By David Lawder and William Schomberg
WASHINGTON/LONDON (Reuters) - U.S. President Joe Biden's administration told allies on Friday it was re-engaging with them to help steer the global economy out of its worst slump since the Great Depression, a contrast with the go-it-alone approach of Donald Trump.
U.S. Treasury Secretary Janet Yellen told her peers from the Group of Seven rich democracies that Washington was committed to multilateralism and "places a high priority on deepening our international engagement and strengthening our alliances."
Yellen spoke to the G7 in a virtual video meeting, chaired by Britain, at which she called for continued fiscal support to secure the recovery, saying "the time to go big is now."
Britain said officials discussed giving help to workers and businesses hit by the pandemic while ensuring sustainability of public finances "in the long term."
As well as the United States and Britain, the G7 includes Japan, France, Germany, Italy and Canada.
Italian Economy Minister Roberto Gualtieri said the group had committed to continuing coordinated action to support the economy. "The withdrawal of policy support is premature," he wrote on Twitter.
Biden has proposed a further $1.9 trillion in spending and tax cuts on top of more than $4 trillion of coronavirus relief measures enacted by his predecessor Trump.
British finance minister Rishi Sunak is expected to say next month that he will extend his economic rescue programs and that reining in public finances will have to be addressed later.
Britain said G7 officials also agreed that making progress on reaching "an international solution to the tax challenges of the digital economy" was a key priority.
Countries have been trying to revive attempts at a global approach to taxing giant digital firms - many of them American, such as Amazon and Alphabet's Google - after progress was blocked by Trump's administration.
Britain called on G7 countries to agree a joint approach to taxing internet giants by mid-2021, a deadline agreed by the wider Group of 20 nations.
NEW IMF RESOURCES
Some G7 countries are keen to back a new issuance of the International Monetary Fund's own currency, known as special drawing rights (SDRs), to help low-income countries hit by the coronavirus crisis, a step last taken in 2009.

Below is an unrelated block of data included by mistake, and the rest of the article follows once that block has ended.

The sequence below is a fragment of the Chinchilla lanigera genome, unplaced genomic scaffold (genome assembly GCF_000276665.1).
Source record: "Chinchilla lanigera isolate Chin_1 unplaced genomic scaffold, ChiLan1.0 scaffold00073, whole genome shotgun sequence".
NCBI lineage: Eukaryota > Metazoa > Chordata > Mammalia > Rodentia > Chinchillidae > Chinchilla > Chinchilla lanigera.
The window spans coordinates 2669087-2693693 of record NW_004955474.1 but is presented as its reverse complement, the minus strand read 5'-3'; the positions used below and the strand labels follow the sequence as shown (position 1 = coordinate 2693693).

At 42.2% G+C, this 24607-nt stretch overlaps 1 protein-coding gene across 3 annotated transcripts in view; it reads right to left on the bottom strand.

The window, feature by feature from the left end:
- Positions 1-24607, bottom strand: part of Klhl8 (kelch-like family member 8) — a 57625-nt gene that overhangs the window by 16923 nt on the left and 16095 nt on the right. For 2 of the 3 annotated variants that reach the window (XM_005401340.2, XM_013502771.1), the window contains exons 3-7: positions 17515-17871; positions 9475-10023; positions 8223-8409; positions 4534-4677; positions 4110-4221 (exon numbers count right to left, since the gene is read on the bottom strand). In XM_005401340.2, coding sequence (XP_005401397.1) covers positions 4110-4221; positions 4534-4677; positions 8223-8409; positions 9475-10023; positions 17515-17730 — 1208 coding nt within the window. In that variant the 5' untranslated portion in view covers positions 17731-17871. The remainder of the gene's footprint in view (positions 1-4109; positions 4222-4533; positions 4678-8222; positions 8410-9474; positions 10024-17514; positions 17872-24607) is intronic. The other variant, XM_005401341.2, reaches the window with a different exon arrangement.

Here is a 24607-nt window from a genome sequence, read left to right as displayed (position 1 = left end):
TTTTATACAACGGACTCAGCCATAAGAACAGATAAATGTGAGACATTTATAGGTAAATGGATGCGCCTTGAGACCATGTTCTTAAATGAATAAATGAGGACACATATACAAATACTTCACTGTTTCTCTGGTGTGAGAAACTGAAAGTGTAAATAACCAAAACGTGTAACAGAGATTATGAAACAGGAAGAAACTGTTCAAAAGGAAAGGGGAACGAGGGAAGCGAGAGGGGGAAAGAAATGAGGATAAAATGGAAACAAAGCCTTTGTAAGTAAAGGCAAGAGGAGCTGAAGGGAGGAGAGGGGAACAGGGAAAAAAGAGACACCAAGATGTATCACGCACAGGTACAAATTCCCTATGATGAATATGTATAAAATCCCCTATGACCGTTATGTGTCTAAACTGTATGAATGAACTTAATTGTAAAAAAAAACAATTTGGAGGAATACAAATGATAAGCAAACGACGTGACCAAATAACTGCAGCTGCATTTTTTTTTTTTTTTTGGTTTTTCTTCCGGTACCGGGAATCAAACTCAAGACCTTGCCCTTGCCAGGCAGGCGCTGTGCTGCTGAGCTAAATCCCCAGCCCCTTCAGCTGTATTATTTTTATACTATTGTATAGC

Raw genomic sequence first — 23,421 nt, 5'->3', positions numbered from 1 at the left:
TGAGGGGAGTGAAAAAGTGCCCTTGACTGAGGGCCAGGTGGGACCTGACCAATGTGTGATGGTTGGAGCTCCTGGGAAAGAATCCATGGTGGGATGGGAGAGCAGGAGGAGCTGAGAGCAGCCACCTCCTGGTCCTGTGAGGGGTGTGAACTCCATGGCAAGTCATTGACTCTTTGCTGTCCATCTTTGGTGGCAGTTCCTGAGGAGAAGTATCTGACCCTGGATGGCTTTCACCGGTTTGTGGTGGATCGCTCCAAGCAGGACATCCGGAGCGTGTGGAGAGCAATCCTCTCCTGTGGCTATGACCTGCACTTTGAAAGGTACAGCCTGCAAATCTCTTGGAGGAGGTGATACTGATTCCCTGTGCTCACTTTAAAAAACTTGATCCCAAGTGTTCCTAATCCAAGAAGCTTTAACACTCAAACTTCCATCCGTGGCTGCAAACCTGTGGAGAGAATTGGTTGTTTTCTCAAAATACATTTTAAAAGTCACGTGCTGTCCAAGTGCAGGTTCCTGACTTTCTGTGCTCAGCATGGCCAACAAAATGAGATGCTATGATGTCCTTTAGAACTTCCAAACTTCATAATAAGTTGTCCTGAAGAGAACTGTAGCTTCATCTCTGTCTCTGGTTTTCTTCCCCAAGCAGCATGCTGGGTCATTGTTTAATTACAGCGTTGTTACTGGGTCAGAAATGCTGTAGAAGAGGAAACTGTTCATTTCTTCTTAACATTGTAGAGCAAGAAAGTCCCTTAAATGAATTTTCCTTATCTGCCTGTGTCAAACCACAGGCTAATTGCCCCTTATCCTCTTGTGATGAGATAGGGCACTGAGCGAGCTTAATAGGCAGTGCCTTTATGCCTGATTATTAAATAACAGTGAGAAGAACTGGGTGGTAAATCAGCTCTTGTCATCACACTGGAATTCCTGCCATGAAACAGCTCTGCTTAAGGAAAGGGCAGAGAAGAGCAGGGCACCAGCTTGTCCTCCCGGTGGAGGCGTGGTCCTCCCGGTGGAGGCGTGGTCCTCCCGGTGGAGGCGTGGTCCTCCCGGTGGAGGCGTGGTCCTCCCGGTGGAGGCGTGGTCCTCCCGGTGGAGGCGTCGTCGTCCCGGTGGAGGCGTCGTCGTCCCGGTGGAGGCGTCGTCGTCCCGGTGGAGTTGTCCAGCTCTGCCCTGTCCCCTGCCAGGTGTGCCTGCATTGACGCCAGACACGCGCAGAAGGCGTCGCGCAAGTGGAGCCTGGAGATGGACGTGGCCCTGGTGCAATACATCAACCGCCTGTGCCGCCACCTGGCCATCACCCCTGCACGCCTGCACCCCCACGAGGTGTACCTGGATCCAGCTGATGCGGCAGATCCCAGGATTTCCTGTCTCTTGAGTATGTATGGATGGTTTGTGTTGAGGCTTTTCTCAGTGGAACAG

Officials from the United States, the IMF's biggest shareholder, had signaled they were open to a new issuance of $500 billion, sources said on Thursday - another Biden shift away from Trump administration opposition.
A G7 source, who asked not to be named, said the United States told other countries it needed a few weeks to finalize the SDR increase.
The move is politically tricky for Yellen because it would provide new resources to all IMF members, including rich countries, China, and U.S. adversaries such as Iran and Venezuela, drawing Republican opposition.
"Over the last year, the G7 has not even spoken about special drawing rights, so considering that was part of this agenda, it certainly is progress," said Eric LeCompte, executive director of Jubilee USA Network, a charity group that focuses on reducing poverty. "In terms of getting to a strong global stimulus, SDRs have to be a part of the equation."
IMF Managing Director Kristalina Georgieva did not mention SDRs in a tweet about the meeting, but said that G7 members were in "full alignment" on vaccines, fiscal stimulus, climate and "comprehensive support for vulnerable countries."
Sunak called on private creditors to give debt help to the poorest countries and said climate change and nature preservation would be priorities for Britain's G7 presidency. Britain is due to host the first in-person summit of G7 leaders in nearly two years in June.
Yellen said the G7 should expect to see the U.S. Treasury's engagement on climate change to "change dramatically relative to the last four years."
The Treasury declined comment on a Wall Street Journal report that Yellen is considering Sarah Bloom Raskin, a former deputy Treasury secretary, for a new high-level climate "czar" position at the department.
(Additional reporting by Crispian Balmer in Rome and Andrea Shalal in Washington; Editing by Catherine Evans and Rosalba O'Brien)